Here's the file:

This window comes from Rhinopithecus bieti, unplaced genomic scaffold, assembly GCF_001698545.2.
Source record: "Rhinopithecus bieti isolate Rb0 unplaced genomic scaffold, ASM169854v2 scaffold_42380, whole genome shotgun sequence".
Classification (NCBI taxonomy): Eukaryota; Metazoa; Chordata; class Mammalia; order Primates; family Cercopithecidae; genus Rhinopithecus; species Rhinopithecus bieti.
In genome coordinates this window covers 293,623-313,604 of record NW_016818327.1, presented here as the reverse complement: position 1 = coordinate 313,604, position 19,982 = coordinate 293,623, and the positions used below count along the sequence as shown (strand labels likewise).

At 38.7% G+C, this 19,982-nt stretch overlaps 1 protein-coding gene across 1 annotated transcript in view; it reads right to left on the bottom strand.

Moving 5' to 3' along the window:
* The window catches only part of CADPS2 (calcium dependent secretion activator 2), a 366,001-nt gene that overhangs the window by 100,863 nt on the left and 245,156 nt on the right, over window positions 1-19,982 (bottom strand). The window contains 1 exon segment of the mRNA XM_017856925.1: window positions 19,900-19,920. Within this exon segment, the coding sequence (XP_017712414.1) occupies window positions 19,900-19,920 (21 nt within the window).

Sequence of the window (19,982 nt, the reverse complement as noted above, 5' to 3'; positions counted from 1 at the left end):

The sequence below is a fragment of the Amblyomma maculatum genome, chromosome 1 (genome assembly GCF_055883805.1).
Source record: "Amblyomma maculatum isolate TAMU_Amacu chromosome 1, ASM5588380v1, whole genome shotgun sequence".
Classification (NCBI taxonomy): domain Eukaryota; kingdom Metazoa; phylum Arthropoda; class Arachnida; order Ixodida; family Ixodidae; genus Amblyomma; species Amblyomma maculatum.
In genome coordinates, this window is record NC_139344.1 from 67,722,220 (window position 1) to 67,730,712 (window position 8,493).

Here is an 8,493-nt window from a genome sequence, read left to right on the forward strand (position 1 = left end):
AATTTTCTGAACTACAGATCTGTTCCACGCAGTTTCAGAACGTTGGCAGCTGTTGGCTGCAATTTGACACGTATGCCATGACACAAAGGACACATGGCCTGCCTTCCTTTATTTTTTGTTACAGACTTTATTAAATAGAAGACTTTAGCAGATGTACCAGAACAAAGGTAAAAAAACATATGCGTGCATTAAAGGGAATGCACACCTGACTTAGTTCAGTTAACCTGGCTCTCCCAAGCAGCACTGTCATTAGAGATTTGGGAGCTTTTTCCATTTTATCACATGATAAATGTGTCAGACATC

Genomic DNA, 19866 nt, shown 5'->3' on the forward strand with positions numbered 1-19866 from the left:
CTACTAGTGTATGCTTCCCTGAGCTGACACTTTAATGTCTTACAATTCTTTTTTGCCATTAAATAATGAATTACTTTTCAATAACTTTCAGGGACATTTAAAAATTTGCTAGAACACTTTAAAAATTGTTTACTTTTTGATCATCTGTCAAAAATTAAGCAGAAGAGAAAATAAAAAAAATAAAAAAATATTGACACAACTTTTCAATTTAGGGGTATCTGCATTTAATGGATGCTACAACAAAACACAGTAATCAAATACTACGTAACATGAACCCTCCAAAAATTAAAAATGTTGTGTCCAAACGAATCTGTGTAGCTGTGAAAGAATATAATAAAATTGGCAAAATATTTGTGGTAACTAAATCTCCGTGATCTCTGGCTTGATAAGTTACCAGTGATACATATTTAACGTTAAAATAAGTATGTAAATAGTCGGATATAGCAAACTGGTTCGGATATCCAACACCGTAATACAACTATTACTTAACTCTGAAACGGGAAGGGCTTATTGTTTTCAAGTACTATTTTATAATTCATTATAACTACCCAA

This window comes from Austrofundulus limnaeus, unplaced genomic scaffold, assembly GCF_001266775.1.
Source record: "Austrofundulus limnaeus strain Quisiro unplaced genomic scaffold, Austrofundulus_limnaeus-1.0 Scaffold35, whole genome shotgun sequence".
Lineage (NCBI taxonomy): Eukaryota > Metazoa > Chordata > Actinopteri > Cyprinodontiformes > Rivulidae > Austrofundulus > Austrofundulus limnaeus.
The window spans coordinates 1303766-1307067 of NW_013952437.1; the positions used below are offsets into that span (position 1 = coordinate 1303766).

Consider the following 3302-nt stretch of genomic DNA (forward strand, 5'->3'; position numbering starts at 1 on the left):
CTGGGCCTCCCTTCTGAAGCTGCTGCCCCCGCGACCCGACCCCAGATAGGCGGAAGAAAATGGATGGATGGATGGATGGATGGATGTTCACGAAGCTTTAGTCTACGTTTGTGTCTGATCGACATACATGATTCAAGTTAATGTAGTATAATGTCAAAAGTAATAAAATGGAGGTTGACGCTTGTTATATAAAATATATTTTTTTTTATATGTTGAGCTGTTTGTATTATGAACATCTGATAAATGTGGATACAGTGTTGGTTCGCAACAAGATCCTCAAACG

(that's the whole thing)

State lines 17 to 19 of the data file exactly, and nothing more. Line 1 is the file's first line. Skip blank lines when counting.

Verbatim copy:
This window comes from Austrofundulus limnaeus, unplaced genomic scaffold, assembly GCF_001266775.1.
Source record: "Austrofundulus limnaeus strain Quisiro unplaced genomic scaffold, Austrofundulus_limnaeus-1.0 Scaffold35, whole genome shotgun sequence".
Lineage (NCBI taxonomy): Eukaryota > Metazoa > Chordata > Actinopteri > Cyprinodontiformes > Rivulidae > Austrofundulus > Austrofundulus limnaeus.